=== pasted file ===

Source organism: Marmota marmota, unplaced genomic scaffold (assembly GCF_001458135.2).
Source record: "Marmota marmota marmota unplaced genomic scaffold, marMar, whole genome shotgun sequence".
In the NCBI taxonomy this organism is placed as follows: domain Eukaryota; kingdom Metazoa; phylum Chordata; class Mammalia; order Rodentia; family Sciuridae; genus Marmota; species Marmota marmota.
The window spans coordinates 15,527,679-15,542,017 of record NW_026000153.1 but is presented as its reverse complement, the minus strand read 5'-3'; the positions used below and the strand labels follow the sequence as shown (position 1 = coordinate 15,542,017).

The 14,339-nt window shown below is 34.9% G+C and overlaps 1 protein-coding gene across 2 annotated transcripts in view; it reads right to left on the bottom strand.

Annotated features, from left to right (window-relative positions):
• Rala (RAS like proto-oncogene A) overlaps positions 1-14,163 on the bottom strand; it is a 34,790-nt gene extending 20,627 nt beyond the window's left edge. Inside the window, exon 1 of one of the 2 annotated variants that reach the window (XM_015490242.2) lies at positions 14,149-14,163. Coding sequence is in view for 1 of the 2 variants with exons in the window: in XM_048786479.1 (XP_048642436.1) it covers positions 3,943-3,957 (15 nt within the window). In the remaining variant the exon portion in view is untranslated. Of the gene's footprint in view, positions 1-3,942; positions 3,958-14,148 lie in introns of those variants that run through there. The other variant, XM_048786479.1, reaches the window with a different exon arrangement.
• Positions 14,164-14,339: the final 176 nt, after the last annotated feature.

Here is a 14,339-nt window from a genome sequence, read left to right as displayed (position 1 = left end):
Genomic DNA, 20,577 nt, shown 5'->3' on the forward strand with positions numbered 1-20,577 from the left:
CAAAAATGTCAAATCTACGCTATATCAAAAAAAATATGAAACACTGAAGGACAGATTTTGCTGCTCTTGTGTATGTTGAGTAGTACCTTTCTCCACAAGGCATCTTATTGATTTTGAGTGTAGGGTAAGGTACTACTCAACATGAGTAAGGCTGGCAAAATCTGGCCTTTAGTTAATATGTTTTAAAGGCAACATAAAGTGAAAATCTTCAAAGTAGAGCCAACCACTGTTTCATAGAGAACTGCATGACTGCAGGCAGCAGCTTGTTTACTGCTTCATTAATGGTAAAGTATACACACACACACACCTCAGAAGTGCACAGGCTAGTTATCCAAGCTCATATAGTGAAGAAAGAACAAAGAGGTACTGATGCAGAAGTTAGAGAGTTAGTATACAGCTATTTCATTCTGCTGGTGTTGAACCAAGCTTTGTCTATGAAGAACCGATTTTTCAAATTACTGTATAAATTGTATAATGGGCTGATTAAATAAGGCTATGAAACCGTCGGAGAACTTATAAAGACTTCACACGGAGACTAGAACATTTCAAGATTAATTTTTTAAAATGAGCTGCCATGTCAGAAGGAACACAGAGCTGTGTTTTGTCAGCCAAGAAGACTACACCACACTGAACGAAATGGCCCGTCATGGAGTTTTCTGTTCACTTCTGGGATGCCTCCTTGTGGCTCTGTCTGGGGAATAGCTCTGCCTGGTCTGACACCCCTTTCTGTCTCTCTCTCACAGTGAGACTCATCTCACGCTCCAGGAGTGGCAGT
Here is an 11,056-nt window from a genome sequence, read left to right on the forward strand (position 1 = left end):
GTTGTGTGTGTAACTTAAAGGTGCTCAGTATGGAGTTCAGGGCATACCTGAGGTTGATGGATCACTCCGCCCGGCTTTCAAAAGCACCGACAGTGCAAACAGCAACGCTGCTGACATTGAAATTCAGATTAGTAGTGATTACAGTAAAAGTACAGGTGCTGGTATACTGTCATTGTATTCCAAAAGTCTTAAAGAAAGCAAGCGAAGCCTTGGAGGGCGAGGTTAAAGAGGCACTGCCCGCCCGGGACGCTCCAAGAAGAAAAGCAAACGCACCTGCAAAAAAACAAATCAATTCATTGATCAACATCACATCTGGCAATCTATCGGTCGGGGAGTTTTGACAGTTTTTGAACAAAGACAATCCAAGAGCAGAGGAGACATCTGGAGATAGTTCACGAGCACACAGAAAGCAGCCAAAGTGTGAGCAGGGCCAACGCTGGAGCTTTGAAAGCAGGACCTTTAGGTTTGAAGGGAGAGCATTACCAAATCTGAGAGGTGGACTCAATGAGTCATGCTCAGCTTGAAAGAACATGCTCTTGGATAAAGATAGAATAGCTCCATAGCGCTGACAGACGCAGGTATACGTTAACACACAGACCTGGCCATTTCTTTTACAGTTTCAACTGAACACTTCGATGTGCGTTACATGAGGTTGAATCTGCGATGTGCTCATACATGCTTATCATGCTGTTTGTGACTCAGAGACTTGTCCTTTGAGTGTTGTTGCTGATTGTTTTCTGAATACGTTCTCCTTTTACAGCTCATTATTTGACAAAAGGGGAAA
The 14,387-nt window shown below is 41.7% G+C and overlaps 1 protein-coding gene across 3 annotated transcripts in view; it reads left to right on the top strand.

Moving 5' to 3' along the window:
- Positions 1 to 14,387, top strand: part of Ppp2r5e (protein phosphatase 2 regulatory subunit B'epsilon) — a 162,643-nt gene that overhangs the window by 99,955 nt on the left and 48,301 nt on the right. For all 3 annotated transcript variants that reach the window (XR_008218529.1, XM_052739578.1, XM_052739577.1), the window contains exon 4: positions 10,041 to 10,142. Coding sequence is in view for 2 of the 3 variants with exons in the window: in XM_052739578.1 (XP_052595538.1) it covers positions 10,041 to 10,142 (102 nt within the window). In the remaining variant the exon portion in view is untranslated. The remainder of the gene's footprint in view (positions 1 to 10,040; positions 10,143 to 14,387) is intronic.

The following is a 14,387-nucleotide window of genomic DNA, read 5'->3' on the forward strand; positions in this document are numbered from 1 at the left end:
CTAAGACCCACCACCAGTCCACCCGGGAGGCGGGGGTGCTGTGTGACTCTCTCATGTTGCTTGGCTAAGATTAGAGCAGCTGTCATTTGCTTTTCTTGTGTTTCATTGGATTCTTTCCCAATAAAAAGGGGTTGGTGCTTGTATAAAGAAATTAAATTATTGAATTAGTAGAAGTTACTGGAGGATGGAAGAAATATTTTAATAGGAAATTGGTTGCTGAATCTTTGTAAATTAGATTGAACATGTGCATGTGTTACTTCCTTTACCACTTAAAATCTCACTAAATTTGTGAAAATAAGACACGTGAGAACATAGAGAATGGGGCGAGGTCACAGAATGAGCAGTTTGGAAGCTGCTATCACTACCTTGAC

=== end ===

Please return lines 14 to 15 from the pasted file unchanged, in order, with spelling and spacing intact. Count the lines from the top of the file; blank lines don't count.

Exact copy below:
The 14,387-nt window shown below is 41.7% G+C and overlaps 1 protein-coding gene across 3 annotated transcripts in view; it reads left to right on the top strand.

Moving 5' to 3' along the window: